Zena is our female Harris Hawk. Prior to coming to us, Zena was going to be sent to a breeder. Many breeders (particularly those who breed for profit) care little for the well-being and health of their birds. Bill could not bear for Zena to be sent into a life of constant breeding and bought her himself. She’s a big softie with a lovely temperament and croons at people as they pass her aviary.
About Harris Hawks
The Harris Hawk can live up to twelve years in the wild but have been known to live twice as long when kept in captivity.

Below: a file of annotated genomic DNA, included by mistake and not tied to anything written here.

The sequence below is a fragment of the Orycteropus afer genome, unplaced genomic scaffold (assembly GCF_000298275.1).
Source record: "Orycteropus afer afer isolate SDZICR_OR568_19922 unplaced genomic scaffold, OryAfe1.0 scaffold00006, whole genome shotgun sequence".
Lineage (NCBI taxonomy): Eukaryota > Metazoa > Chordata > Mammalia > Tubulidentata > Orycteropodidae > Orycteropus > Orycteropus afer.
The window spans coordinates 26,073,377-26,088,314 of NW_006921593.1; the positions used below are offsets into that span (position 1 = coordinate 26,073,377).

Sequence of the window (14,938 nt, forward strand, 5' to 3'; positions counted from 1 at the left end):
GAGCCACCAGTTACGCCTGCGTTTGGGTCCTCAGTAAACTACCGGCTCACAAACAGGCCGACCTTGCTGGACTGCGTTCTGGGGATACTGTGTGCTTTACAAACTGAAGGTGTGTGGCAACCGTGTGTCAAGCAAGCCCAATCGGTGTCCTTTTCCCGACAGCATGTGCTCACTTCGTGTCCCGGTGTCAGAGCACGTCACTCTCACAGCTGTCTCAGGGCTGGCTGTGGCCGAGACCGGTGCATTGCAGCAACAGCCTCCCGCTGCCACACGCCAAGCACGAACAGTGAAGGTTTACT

In the wild, the Harris Hawk preys on small mammals and hunts as part of a family group (sometimes called a cast) taking turns to flush and chase down their prey. The family unit works so effectively together that any birds who are unable to take part in the hunt are provided for by the rest of the group.
Being highly social, the Harris Hawk is also unusual in the way that they rear their young. Young Harris Hawks have been known to live with the family unit for up to three years, helping to raise subsequent clutches and hunt.
The Harris Hawk is favoured among falconers because of their size, intelligence and temperament and are viewed as an ideal beginners bird as they are easy to train. However, the popularity of this bird with inexperienced hobbyists, means that we at the Trust have seen an increase in call outs to Harris Hawks in recent years.